Impact of Modern Communication                                             Page :50

 
Dr. Jatin
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Dr. Jatin
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 The early ethnographers like Hutton(1921), Gorer(1938), Fuer-Haimen-dorf(1930) and others treated the tribes as isolates. It was rather a fact during the time of their studies on the tribes. But a careful analysis of these ethno graphics studies does show that even at that time the level of interaction between the tribes and the non tribes was significant. Economic necessities had been the main reason for these interactions where oral communications played the significant role. In this context, the study of Damle(1955) can be referred to where he says that the penetration of modern ideas and knowledge in Indian villages are the reasult of improvement of the communication system in India. While discussing the trade and barter of Akas, Sinha(1962:48-52) writes:
                The trade of Akas, as such, is of two kinds: one which they carry on among   themselves and what conveniently called the inter-village trade, and secondly ,  their trade with the plains. The system of barter is more practical in the mutual   trade between their own villages and to some extent with the neighbouring    Bangi people with whom they come into contact for trade purposes. In their  trade with the  people in the plains(non-tribes),they have to deal essentially in   cash....with the  money they get in return for their commodities, they usually  purchase their necessity like cloth, silver ornaments and utensils.  Their  trade with the plains(non-tribes) has introduced a good deal of currency  among them.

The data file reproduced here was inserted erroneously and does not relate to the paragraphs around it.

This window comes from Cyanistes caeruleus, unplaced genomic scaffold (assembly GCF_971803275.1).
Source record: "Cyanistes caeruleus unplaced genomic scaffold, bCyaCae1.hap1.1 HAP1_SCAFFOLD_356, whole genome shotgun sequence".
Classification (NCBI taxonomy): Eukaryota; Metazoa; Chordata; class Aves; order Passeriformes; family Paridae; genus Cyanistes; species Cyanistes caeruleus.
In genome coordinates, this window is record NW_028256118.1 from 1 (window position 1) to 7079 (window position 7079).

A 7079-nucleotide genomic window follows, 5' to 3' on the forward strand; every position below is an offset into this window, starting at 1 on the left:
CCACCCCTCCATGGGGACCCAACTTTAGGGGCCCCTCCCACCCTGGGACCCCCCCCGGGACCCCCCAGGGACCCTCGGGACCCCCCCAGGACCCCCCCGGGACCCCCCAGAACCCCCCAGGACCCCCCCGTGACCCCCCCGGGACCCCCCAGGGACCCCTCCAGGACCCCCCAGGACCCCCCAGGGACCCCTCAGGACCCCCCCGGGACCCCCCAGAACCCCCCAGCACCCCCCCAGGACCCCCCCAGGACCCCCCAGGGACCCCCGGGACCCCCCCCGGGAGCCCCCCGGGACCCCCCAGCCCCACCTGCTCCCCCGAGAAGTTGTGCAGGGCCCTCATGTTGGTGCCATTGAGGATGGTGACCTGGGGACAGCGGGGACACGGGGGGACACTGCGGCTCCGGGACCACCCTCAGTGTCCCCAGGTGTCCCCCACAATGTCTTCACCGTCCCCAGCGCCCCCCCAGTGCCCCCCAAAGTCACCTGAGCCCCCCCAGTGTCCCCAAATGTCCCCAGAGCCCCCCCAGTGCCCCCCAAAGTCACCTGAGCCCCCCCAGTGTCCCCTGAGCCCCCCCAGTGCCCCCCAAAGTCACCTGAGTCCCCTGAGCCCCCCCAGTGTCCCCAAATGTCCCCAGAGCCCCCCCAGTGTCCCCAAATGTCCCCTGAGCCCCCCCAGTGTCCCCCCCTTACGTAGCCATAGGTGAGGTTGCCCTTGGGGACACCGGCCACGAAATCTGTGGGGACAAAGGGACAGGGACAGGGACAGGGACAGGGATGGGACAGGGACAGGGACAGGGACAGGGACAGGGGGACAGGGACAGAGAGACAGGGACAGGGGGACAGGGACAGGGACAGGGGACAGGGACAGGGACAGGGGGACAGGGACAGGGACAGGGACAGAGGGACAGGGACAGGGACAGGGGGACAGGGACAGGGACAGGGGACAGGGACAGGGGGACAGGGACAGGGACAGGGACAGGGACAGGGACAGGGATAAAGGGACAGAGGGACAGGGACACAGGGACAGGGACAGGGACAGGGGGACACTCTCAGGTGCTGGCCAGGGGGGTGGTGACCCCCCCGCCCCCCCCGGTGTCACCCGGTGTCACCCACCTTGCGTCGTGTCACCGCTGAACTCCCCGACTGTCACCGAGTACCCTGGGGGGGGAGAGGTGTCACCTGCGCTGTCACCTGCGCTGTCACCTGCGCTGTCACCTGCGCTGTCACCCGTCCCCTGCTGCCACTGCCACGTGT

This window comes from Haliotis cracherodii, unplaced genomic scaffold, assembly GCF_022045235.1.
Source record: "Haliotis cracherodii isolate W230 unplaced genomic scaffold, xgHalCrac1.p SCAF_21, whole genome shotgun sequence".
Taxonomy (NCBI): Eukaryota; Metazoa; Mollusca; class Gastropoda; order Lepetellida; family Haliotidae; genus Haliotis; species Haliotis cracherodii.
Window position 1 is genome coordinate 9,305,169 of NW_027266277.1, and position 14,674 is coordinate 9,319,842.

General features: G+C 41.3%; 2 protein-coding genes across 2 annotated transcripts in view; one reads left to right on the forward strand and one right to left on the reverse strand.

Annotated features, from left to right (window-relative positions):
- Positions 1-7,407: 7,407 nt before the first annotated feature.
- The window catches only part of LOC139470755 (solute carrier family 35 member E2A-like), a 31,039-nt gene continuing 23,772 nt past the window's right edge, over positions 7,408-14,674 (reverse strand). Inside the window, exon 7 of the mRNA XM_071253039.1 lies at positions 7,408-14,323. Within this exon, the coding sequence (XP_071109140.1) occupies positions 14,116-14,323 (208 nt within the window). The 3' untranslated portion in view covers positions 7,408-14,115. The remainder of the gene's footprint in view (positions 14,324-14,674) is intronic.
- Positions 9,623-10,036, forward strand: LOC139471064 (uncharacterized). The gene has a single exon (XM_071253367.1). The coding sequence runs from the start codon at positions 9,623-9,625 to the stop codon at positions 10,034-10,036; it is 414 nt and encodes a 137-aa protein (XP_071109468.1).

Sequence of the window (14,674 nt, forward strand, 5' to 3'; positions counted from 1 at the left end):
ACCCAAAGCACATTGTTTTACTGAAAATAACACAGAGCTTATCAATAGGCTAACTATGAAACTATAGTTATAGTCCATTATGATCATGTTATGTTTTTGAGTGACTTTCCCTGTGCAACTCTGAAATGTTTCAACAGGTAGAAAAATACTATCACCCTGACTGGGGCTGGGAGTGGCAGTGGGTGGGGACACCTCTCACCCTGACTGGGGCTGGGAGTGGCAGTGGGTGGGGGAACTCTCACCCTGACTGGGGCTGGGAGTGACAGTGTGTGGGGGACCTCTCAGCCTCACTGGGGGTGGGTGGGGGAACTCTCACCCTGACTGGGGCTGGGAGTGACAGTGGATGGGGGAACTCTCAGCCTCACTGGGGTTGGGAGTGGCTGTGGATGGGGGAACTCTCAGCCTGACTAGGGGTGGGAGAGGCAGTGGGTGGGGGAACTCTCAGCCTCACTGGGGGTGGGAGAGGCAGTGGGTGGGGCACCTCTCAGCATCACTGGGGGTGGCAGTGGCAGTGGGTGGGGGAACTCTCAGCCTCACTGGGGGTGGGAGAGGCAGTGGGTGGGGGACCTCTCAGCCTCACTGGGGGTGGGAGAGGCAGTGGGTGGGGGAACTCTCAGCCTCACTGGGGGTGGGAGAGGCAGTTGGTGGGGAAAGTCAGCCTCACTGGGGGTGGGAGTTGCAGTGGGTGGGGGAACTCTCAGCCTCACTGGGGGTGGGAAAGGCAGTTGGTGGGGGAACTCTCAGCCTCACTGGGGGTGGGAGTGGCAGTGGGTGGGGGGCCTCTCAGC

It  shows that the Akas have been interacting with a wider world which included non-tribes and tribes alike. While discussing the Assamese culture, Das(1967) argues that Assamese culture has adopted ideas, beliefs, and institutions of surrounding Mongoloid population. He says that there has been a mutual borrowing between the hill people and those of the vally in Assam. That was possible on account of mutual exchange of goods through barter, linguistic interaction, and interpretation of religious ideas.Majumdar(1967) describes the social organization of the Koch of the  Garo hillls and their gradual merging into Hindu society. Roy Burman and Thukral(1970) have tried to provide a picture of the dynamic process of interaction among the various tribes and non-tribes of North-East India. According to them(1970:107);
                   A change is taking place in the perspective of the larger setting for social  interactions. It is significant to note that for most of the tribes of this region   the etymological meaning of their name is 'man'. It appears that in their traditional world view they divided the mankind into two groups-one  consisting of themselves only and other consisting of rest of humanity. With   the expansion of communication, intensification of contact with and being   drawn in the orbit of world technological order, the frame of reference to   these communities for social interaction is rapidly undergoing change. For  various purposes they perceive their reference groups differently depending  on their stage of cultural development.
            These happenings are the result of communication and interaction among the people-both tribes and non tribes. As pointed out by Mishra(1973), for these interactions, people must have the communication facilities which ultimately help in accepting modern ideas. And in most of the cases the leaders and the students played as the media of communication who help in the interaction of the people with their reference groups (see Lionberger and Mishra 1976).


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